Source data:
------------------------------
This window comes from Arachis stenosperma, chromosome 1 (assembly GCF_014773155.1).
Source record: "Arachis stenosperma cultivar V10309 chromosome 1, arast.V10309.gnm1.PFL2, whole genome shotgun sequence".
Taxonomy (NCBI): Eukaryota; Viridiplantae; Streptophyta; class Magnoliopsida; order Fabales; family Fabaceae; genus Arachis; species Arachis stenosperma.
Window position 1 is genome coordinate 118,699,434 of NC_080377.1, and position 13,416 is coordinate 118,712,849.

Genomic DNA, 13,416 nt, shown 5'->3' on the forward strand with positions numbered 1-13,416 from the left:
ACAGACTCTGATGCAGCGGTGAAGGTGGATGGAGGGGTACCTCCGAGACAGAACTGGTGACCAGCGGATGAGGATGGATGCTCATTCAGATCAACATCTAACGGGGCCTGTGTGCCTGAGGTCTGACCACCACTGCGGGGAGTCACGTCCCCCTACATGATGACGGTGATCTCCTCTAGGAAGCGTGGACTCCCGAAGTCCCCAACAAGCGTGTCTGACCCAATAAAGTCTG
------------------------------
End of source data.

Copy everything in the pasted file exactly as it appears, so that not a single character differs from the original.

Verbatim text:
This window comes from Arachis stenosperma, chromosome 1 (assembly GCF_014773155.1).
Source record: "Arachis stenosperma cultivar V10309 chromosome 1, arast.V10309.gnm1.PFL2, whole genome shotgun sequence".
Taxonomy (NCBI): Eukaryota; Viridiplantae; Streptophyta; class Magnoliopsida; order Fabales; family Fabaceae; genus Arachis; species Arachis stenosperma.
Window position 1 is genome coordinate 118,699,434 of NC_080377.1, and position 13,416 is coordinate 118,712,849.

Genomic DNA, 13,416 nt, shown 5'->3' on the forward strand with positions numbered 1-13,416 from the left:
ACAGACTCTGATGCAGCGGTGAAGGTGGATGGAGGGGTACCTCCGAGACAGAACTGGTGACCAGCGGATGAGGATGGATGCTCATTCAGATCAACATCTAACGGGGCCTGTGTGCCTGAGGTCTGACCACCACTGCGGGGAGTCACGTCCCCCTACATGATGACGGTGATCTCCTCTAGGAAGCGTGGACTCCCGAAGTCCCCAACAAGCGTGTCTGACCCAATAAAGTCTG